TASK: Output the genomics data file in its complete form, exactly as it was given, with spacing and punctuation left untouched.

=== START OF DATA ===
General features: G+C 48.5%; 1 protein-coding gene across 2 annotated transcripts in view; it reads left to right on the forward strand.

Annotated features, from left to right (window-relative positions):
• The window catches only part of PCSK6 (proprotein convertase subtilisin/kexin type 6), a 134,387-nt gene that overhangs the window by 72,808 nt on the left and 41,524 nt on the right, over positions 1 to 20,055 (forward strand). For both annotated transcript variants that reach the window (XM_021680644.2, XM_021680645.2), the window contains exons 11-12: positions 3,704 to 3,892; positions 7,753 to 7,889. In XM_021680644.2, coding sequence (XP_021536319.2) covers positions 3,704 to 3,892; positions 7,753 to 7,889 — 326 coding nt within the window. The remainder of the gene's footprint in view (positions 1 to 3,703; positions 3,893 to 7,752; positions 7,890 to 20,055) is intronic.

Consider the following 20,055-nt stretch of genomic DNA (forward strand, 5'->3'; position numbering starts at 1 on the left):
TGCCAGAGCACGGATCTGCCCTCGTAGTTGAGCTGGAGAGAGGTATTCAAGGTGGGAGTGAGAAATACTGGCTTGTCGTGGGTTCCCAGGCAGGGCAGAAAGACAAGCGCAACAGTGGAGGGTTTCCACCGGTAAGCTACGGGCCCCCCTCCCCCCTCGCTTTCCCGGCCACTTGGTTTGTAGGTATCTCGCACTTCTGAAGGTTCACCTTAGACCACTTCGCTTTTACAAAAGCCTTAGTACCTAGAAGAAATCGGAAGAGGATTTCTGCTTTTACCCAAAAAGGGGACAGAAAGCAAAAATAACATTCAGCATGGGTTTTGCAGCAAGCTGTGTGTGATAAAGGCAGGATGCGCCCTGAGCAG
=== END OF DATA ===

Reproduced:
General features: G+C 48.5%; 1 protein-coding gene across 2 annotated transcripts in view; it reads left to right on the forward strand.

Annotated features, from left to right (window-relative positions):
• The window catches only part of PCSK6 (proprotein convertase subtilisin/kexin type 6), a 134,387-nt gene that overhangs the window by 72,808 nt on the left and 41,524 nt on the right, over positions 1 to 20,055 (forward strand). For both annotated transcript variants that reach the window (XM_021680644.2, XM_021680645.2), the window contains exons 11-12: positions 3,704 to 3,892; positions 7,753 to 7,889. In XM_021680644.2, coding sequence (XP_021536319.2) covers positions 3,704 to 3,892; positions 7,753 to 7,889 — 326 coding nt within the window. The remainder of the gene's footprint in view (positions 1 to 3,703; positions 3,893 to 7,752; positions 7,890 to 20,055) is intronic.

Consider the following 20,055-nt stretch of genomic DNA (forward strand, 5'->3'; position numbering starts at 1 on the left):
TGCCAGAGCACGGATCTGCCCTCGTAGTTGAGCTGGAGAGAGGTATTCAAGGTGGGAGTGAGAAATACTGGCTTGTCGTGGGTTCCCAGGCAGGGCAGAAAGACAAGCGCAACAGTGGAGGGTTTCCACCGGTAAGCTACGGGCCCCCCTCCCCCCTCGCTTTCCCGGCCACTTGGTTTGTAGGTATCTCGCACTTCTGAAGGTTCACCTTAGACCACTTCGCTTTTACAAAAGCCTTAGTACCTAGAAGAAATCGGAAGAGGATTTCTGCTTTTACCCAAAAAGGGGACAGAAAGCAAAAATAACATTCAGCATGGGTTTTGCAGCAAGCTGTGTGTGATAAAGGCAGGATGCGCCCTGAGCAG